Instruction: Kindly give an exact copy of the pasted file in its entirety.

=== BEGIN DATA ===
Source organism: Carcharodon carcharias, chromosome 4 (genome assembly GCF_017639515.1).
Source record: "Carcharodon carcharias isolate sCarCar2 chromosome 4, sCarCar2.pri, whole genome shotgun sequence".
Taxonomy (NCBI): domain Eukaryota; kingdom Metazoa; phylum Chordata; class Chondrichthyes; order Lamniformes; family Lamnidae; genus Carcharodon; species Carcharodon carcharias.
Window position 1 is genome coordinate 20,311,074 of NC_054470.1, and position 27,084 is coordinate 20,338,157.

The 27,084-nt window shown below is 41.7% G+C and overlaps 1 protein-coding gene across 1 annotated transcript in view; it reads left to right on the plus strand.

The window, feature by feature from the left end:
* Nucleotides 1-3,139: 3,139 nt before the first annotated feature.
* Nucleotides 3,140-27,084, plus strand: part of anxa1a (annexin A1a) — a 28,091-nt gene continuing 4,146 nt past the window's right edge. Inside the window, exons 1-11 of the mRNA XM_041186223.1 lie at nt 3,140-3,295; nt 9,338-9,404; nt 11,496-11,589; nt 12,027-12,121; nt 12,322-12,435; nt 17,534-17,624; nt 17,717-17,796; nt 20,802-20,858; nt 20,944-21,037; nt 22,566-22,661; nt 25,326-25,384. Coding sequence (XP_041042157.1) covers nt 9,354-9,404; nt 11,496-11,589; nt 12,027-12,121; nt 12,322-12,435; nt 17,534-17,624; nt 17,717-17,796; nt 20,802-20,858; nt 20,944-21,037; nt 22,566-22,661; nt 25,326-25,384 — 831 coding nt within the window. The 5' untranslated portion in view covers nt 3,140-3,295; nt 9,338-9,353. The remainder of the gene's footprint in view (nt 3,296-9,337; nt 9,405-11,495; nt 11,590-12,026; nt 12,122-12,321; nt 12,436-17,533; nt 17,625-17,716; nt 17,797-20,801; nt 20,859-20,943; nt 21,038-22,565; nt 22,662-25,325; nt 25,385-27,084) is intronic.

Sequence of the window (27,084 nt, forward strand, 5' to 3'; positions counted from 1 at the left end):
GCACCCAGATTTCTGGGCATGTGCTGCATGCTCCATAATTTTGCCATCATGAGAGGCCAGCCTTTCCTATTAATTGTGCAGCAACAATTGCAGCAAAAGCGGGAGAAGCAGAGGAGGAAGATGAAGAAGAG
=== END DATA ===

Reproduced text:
Source organism: Carcharodon carcharias, chromosome 4 (genome assembly GCF_017639515.1).
Source record: "Carcharodon carcharias isolate sCarCar2 chromosome 4, sCarCar2.pri, whole genome shotgun sequence".
Taxonomy (NCBI): domain Eukaryota; kingdom Metazoa; phylum Chordata; class Chondrichthyes; order Lamniformes; family Lamnidae; genus Carcharodon; species Carcharodon carcharias.
Window position 1 is genome coordinate 20,311,074 of NC_054470.1, and position 27,084 is coordinate 20,338,157.

The 27,084-nt window shown below is 41.7% G+C and overlaps 1 protein-coding gene across 1 annotated transcript in view; it reads left to right on the plus strand.

The window, feature by feature from the left end:
* Nucleotides 1-3,139: 3,139 nt before the first annotated feature.
* Nucleotides 3,140-27,084, plus strand: part of anxa1a (annexin A1a) — a 28,091-nt gene continuing 4,146 nt past the window's right edge. Inside the window, exons 1-11 of the mRNA XM_041186223.1 lie at nt 3,140-3,295; nt 9,338-9,404; nt 11,496-11,589; nt 12,027-12,121; nt 12,322-12,435; nt 17,534-17,624; nt 17,717-17,796; nt 20,802-20,858; nt 20,944-21,037; nt 22,566-22,661; nt 25,326-25,384. Coding sequence (XP_041042157.1) covers nt 9,354-9,404; nt 11,496-11,589; nt 12,027-12,121; nt 12,322-12,435; nt 17,534-17,624; nt 17,717-17,796; nt 20,802-20,858; nt 20,944-21,037; nt 22,566-22,661; nt 25,326-25,384 — 831 coding nt within the window. The 5' untranslated portion in view covers nt 3,140-3,295; nt 9,338-9,353. The remainder of the gene's footprint in view (nt 3,296-9,337; nt 9,405-11,495; nt 11,590-12,026; nt 12,122-12,321; nt 12,436-17,533; nt 17,625-17,716; nt 17,797-20,801; nt 20,859-20,943; nt 21,038-22,565; nt 22,662-25,325; nt 25,385-27,084) is intronic.

Sequence of the window (27,084 nt, forward strand, 5' to 3'; positions counted from 1 at the left end):
GCACCCAGATTTCTGGGCATGTGCTGCATGCTCCATAATTTTGCCATCATGAGAGGCCAGCCTTTCCTATTAATTGTGCAGCAACAATTGCAGCAAAAGCGGGAGAAGCAGAGGAGGAAGATGAAGAAGAG